Journey Through Time with These Beautiful Polachrome Images Taken Over 115 Years Ago

It was back in the 1880’s when Swiss chemist Hans Jacob Schmid developed Polachrome technology—a unique color printing process enabling black-and-white photographs to be reproduced in full color. These stunning images were provided by the Swiss Camera Museum in Vevey and are on display at their “Tour of the World in Photochrome” exhibition running through August 21.

The lead photo depicts the Kremlin in Moscow, while the image below is a beautiful scenic photograph of Switzerland’s Lake Geneva.

The Polachrome process involved transferring black-and-white negatives onto as many lithographic stones as colors required in the final image. According to The Sun, the technique began to disappear during the first World War as color photography became more widespread.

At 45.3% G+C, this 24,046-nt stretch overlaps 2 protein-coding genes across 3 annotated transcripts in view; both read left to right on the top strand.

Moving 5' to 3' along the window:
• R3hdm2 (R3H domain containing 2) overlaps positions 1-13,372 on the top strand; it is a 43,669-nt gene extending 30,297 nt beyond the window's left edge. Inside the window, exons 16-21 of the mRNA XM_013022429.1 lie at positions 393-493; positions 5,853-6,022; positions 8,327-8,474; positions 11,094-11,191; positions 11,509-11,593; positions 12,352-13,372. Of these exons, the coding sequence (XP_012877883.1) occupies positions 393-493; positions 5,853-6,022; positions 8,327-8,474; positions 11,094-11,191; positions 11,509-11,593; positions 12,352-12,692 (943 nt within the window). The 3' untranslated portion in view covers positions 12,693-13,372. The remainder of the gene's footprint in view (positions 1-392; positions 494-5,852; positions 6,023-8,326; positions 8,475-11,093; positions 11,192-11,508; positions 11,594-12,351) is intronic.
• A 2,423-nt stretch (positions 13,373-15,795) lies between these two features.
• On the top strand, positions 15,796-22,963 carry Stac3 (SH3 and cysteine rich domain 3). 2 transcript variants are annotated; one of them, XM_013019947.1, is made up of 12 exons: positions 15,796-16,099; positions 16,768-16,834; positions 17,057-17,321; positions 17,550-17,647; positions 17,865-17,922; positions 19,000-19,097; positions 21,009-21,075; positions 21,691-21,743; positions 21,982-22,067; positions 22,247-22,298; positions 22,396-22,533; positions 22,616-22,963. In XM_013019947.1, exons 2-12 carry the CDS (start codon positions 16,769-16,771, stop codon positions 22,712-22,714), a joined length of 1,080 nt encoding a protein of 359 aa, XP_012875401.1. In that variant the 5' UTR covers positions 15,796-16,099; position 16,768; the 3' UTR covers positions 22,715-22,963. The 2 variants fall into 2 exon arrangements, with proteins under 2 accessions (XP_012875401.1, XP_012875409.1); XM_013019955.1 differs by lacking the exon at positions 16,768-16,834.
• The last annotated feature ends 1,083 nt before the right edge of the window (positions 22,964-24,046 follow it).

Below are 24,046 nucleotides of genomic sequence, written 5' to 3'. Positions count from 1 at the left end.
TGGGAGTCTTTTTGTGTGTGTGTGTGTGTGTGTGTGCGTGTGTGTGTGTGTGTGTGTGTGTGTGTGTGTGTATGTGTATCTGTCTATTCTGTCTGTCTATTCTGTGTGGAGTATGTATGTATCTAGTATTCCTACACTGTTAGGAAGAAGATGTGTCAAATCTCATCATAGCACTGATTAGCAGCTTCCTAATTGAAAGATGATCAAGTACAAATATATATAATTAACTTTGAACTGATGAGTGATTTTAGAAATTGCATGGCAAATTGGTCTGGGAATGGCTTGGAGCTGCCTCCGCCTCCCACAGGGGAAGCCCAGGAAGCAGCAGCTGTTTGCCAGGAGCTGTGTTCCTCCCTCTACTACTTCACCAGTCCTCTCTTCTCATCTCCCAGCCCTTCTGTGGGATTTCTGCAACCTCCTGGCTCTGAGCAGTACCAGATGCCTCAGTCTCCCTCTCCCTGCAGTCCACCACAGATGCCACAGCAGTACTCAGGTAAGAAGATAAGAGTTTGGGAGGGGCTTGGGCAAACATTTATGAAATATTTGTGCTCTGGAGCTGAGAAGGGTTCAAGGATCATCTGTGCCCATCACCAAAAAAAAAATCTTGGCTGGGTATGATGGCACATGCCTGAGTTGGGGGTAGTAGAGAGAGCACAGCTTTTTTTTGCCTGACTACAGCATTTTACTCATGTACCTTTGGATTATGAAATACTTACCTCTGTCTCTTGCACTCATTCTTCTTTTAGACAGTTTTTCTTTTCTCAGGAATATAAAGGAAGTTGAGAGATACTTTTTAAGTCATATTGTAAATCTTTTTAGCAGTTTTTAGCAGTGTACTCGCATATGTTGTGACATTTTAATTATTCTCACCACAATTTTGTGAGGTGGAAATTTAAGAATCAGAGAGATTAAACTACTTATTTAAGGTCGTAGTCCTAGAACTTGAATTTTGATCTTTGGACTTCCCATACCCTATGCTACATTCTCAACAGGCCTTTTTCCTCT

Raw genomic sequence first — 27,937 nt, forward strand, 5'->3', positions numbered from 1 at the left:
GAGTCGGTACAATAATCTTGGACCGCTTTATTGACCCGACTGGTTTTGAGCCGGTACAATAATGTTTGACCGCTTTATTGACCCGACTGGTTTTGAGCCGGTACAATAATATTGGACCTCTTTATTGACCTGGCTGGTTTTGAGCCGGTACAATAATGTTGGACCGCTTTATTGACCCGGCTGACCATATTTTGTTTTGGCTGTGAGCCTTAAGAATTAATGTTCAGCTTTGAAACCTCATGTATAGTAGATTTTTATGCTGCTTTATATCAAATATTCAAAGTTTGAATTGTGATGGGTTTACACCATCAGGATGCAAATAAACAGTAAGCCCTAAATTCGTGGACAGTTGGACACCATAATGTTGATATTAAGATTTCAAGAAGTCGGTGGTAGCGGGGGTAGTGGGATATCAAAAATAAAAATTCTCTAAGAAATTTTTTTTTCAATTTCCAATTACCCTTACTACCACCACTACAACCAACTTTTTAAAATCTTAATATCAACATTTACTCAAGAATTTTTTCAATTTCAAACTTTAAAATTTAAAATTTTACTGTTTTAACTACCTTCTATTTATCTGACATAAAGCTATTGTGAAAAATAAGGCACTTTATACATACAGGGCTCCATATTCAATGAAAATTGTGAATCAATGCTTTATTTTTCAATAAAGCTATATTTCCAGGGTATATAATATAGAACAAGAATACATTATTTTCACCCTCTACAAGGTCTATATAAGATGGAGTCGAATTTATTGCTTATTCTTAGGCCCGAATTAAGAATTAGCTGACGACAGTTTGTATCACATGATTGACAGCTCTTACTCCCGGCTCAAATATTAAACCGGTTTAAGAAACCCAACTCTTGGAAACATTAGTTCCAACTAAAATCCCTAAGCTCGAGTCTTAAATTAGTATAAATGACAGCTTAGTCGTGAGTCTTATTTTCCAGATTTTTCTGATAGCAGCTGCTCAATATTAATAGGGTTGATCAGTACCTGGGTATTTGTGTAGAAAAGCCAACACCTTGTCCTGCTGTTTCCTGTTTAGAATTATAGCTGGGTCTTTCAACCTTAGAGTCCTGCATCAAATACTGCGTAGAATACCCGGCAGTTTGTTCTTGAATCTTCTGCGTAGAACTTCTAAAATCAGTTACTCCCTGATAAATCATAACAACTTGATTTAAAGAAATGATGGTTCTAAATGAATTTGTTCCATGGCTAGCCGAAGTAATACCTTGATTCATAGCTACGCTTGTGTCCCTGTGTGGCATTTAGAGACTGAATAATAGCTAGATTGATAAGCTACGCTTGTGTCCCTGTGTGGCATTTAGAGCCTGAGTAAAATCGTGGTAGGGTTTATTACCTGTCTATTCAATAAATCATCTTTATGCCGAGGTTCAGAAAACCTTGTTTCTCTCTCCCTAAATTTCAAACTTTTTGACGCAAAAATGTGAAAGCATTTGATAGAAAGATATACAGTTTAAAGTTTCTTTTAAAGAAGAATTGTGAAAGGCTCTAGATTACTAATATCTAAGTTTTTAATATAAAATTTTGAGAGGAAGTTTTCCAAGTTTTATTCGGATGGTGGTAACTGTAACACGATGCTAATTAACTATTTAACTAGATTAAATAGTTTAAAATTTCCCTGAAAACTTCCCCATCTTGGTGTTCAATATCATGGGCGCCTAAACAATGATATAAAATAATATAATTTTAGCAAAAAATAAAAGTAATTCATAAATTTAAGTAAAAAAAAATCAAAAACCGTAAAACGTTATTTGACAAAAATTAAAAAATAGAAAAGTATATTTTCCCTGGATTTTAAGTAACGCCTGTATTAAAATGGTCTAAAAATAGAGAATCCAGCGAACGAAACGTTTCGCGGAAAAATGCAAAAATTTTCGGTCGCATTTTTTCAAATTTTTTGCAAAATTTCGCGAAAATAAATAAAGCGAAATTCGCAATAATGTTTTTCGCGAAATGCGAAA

The photographs in the exhibition depict vacationers at many of the most popular tourist destinations of the time, like the image below taken in Naples in 1899.

A few of the images depict more remote locations, like the following photograph captured in the Syrian Desert in 1895. You can see and read more on the Swiss Camera Museum website. You may even find inspiration for your next photographic journey.

semi's picture

Photochromes, not Polachromes.